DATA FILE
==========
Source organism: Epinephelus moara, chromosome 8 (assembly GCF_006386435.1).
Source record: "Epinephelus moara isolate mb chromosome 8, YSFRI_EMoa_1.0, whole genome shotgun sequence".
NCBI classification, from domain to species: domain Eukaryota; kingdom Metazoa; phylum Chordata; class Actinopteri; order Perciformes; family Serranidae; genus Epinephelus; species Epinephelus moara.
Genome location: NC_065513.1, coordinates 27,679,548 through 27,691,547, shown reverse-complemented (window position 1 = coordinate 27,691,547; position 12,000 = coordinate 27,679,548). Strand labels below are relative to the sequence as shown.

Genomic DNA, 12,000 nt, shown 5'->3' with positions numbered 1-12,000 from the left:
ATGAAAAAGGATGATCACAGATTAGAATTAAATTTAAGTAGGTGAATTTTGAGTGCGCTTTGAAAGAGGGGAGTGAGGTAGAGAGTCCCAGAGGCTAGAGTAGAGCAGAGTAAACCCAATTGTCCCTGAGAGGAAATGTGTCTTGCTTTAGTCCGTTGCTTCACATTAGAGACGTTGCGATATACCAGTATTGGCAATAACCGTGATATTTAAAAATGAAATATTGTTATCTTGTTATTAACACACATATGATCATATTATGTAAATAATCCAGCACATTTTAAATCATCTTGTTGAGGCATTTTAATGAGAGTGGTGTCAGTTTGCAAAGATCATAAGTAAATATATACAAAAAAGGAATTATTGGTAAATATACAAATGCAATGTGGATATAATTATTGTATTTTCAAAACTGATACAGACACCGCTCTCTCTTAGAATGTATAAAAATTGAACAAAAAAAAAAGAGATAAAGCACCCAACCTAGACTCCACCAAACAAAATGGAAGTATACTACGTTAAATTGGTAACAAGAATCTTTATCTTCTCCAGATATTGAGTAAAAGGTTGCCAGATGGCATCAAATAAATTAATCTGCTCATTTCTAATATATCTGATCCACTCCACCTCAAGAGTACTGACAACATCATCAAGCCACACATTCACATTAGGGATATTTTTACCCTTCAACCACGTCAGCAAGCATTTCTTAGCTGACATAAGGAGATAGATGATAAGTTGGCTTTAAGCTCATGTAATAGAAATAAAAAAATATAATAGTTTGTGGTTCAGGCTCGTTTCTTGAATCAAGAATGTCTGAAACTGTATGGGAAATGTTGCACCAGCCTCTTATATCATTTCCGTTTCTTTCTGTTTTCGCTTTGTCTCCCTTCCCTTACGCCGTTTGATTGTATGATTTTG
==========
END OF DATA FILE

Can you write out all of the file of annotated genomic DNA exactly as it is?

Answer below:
Source organism: Epinephelus moara, chromosome 8 (assembly GCF_006386435.1).
Source record: "Epinephelus moara isolate mb chromosome 8, YSFRI_EMoa_1.0, whole genome shotgun sequence".
NCBI classification, from domain to species: domain Eukaryota; kingdom Metazoa; phylum Chordata; class Actinopteri; order Perciformes; family Serranidae; genus Epinephelus; species Epinephelus moara.
Genome location: NC_065513.1, coordinates 27,679,548 through 27,691,547, shown reverse-complemented (window position 1 = coordinate 27,691,547; position 12,000 = coordinate 27,679,548). Strand labels below are relative to the sequence as shown.

Genomic DNA, 12,000 nt, shown 5'->3' with positions numbered 1-12,000 from the left:
ATGAAAAAGGATGATCACAGATTAGAATTAAATTTAAGTAGGTGAATTTTGAGTGCGCTTTGAAAGAGGGGAGTGAGGTAGAGAGTCCCAGAGGCTAGAGTAGAGCAGAGTAAACCCAATTGTCCCTGAGAGGAAATGTGTCTTGCTTTAGTCCGTTGCTTCACATTAGAGACGTTGCGATATACCAGTATTGGCAATAACCGTGATATTTAAAAATGAAATATTGTTATCTTGTTATTAACACACATATGATCATATTATGTAAATAATCCAGCACATTTTAAATCATCTTGTTGAGGCATTTTAATGAGAGTGGTGTCAGTTTGCAAAGATCATAAGTAAATATATACAAAAAAGGAATTATTGGTAAATATACAAATGCAATGTGGATATAATTATTGTATTTTCAAAACTGATACAGACACCGCTCTCTCTTAGAATGTATAAAAATTGAACAAAAAAAAAAGAGATAAAGCACCCAACCTAGACTCCACCAAACAAAATGGAAGTATACTACGTTAAATTGGTAACAAGAATCTTTATCTTCTCCAGATATTGAGTAAAAGGTTGCCAGATGGCATCAAATAAATTAATCTGCTCATTTCTAATATATCTGATCCACTCCACCTCAAGAGTACTGACAACATCATCAAGCCACACATTCACATTAGGGATATTTTTACCCTTCAACCACGTCAGCAAGCATTTCTTAGCTGACATAAGGAGATAGATGATAAGTTGGCTTTAAGCTCATGTAATAGAAATAAAAAAATATAATAGTTTGTGGTTCAGGCTCGTTTCTTGAATCAAGAATGTCTGAAACTGTATGGGAAATGTTGCACCAGCCTCTTATATCATTTCCGTTTCTTTCTGTTTTCGCTTTGTCTCCCTTCCCTTACGCCGTTTGATTGTATGATTTTG